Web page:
The kind folks at Fantagraphics Books have supplied ComicList with their solicitations for comics and other products featured in the November 2009 Previews, scheduled to ship starting in January 2010.
KING OF THE FLIES VOL. 1: HALLORAVE
by Pirus & Mezzo
64 pgs, Full Color, 9 x 12.5, Hardcover, $18.99
Set in a suburb that is both nowhere and everywhere, King of the Flies is a glorious bastard, combining the intricacy and subtlety of the best European graphic novels with a hyperdetailed, controlled noir style derived from the finest American cartoonists. King of the Flies first appears to be a series of unrelated short stories, each starring and narrated by a different protagonist, but it soon becomes clear that these seemingly disparate episodes weave together to form a single complex narrative, with events that are only glimpsed — revisited from different perspectives — revolving around a ne’er-do-well teenager at war with his stepfather and, apparently, the whole world. King of the Flies is designed as a trilogy of books, which will combine to form a single, stunning graphic novel!
MOME VOL. 17 – WINTER 2010
by various artists; edited by Gary Groth & Eric Reynolds
120 pgs, Full Color, 7 x 9, Softcover, $14.99
The acclaimed anthology continues with the concluding chapter of Paul Hornschemeier’s third graphic novel “Life with Mr. Dangerous,” which has been running in MOME since the first issue! Meanwhile, Bottomless Belly Button scribe Dash Shaw and MOME regular Tom Kaczynski collaborate on a mind-bending science- fiction story, “Resolution,” where “reality” exists as a virtual world and people live thru their avatars. Olivier Schrauwen delivers the surrealistic gem “Chromo Congo”; Derek Van Gieson offers a horrific WWII story, “Devil Doll”; Renee French’s “Almost Sound” returns, as does Ted Stearn’s “The Moolah Tree” starring Fuzz & Pluck; plus new work from Kurt Wolfgang, Laura Park, Rick Froberg, and T. Edward Bak.
292 pgs, B&W, 6.25 x 8.5, Hardcover, $24.99
Almost Silent collects four original Jason graphic novels — three of them out of print for several years — into one compact and classy hardcover omnibus. “You Can’t Get There From Here,” the longest story of the book, tells the tale of a love triangle involving Frankenstein, Frankenstein’s Monster, and The Monster’s Bride! “Tell Me Something” is a brisk, near-totally-silent graphic novelette about love lost and found again, told with a tricky and tactful mixture of forward and back-flashing narrative. “Meow, Baby” is a collection of Jason’s smart short stories and gut bustin’ gags. “The Living and the Dead” is a hilariously deadpan and gory take on the traditional Romero-style zombie thriller. Almost Silent is a perfect starting point for a new reader as well as a handsome and handy, inexpensive collection for the committed Jason fan.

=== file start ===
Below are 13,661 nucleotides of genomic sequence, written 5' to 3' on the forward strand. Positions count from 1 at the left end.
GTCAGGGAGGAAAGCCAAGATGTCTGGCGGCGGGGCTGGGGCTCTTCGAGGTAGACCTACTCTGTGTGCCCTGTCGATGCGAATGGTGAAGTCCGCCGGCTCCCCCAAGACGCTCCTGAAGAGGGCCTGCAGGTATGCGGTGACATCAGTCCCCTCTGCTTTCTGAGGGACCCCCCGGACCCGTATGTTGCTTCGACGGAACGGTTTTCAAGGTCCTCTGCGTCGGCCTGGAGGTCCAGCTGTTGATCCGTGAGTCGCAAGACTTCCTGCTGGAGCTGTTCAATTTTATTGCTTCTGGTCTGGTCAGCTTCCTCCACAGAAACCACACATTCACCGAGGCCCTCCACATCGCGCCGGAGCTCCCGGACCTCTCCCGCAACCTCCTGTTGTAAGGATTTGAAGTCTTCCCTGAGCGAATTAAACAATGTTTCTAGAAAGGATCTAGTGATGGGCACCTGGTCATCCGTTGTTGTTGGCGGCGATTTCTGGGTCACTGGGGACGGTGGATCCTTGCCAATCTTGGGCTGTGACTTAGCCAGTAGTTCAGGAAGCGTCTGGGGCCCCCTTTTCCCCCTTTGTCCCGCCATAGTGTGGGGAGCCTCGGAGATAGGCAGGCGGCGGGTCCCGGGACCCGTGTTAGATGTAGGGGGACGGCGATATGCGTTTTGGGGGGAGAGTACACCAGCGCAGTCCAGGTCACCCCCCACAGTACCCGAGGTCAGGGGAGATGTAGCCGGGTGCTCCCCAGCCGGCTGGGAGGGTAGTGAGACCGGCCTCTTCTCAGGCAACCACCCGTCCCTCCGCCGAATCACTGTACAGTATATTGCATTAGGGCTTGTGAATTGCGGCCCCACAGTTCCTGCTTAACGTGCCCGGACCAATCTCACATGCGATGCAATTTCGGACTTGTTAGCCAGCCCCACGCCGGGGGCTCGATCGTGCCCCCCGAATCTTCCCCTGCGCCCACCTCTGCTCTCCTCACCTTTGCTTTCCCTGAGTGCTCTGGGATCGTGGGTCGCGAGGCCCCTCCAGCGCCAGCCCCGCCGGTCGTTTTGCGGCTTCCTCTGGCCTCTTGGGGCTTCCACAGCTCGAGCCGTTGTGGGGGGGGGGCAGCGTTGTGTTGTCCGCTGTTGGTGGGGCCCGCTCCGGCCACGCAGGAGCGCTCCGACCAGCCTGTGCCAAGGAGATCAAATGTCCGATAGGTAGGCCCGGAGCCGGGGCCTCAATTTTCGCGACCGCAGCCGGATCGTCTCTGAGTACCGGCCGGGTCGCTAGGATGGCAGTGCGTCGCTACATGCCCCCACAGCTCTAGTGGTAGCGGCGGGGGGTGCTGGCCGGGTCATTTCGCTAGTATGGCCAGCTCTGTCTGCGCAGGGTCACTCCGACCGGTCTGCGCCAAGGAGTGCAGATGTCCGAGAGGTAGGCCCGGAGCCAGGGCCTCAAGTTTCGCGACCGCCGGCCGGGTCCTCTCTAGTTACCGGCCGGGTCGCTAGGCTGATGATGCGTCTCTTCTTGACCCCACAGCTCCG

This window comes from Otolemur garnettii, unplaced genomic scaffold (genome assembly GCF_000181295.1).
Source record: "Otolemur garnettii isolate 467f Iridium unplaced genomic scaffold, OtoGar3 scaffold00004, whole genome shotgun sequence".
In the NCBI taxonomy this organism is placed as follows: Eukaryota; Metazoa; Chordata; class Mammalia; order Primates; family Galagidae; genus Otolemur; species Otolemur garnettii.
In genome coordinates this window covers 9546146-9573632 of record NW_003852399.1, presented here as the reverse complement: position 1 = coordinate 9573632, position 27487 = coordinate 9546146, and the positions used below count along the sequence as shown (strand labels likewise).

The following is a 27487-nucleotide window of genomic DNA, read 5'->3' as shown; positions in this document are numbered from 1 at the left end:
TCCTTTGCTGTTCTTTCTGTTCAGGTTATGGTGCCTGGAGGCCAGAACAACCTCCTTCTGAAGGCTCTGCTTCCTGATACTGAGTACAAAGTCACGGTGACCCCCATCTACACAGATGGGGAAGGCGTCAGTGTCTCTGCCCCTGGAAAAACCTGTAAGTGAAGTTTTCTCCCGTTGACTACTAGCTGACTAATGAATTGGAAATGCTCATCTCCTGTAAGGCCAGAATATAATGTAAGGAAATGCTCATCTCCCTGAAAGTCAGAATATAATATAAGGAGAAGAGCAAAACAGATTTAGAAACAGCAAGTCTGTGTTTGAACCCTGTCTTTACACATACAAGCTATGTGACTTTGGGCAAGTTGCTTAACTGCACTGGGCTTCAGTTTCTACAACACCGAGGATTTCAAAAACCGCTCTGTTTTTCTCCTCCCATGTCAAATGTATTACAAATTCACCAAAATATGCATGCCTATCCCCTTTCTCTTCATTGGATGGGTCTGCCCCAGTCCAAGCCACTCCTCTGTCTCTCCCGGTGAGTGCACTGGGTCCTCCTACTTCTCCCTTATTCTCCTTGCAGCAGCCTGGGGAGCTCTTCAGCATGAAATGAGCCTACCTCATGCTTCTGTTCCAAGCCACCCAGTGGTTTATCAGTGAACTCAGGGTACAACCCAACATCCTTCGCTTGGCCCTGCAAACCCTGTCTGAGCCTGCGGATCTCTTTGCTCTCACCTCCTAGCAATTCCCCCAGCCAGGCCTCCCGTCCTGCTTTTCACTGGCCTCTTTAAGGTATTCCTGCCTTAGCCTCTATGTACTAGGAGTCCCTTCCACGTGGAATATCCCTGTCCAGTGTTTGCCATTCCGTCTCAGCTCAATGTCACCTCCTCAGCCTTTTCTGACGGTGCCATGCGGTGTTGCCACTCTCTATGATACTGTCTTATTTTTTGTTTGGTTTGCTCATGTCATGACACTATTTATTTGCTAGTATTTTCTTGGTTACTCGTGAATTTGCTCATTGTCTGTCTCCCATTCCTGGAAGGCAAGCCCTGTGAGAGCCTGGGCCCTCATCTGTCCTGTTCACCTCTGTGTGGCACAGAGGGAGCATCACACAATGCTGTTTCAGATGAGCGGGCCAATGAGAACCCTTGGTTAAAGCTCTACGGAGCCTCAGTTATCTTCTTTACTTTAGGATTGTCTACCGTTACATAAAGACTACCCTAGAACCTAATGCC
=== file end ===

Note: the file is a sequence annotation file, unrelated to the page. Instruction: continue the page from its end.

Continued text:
HOTWIRE COMICS VOL. 3
by various artists; edited by Glenn Head
136 pgs, Color and B&W, 9 x 12, Softcover, $22.99
The Harvey- and Eisner-nominated anthology of action! thrills! chills! and transgression! is back with a third volume of anything goes, gut-wrenching viscerality that you can tune in and rest your overheated brain on after a long hard day. Get down and daffy with these mad cartoon luminaries as they lick your eyeballs with their pulpy, pulse-pounding inky throwdowns! Glenn Head, Rick Altergott, Johnny Ryan, Michael Kupperman, Mats?!, Mary Fleener, David Sandlin, J. Bradley Johnson, Carol Swain, Doug Allen, Stéphane Blanquet, Sam Henderson, Max Andersson, Danny Hellman, Jayr Pulga, Mack White and more! Looking for laffs? A psychic jolt? Look no further… HOTWIRE!
UNLOVABLE VOL. 2
by Esther Pearl Watson
408 pgs, Two Color, 5.75 x 5.75, Hardcover, $22.99
Loosely based on a teenager’s diary from the 1980s found in a gas station bathroom, Unlovable is the remarkable story of Tammy Pierce, as filtered through the pen of Los Angeles super-artist Esther Pearl Watson. This second and concluding volume picks up where the first volume left off and finishes Tammy’s tragicomic sophomore year of high school in 1985. This beautifully produced, dayglo-orange and sparkly pink hardcover presents over 400 pages of her sometimes ordinary, sometimes humiliating, often poignant and always hilarious exploits. Unlovable is about the rawness of trying to figure out who you are in a very public and humiliating way. Unlovable addresses these mysteries of adolescence through Tammy’s naiveté; girls and women in particular will find much that resonates, but men will also relate to Unlovable’s universal humor and wide cast of characters.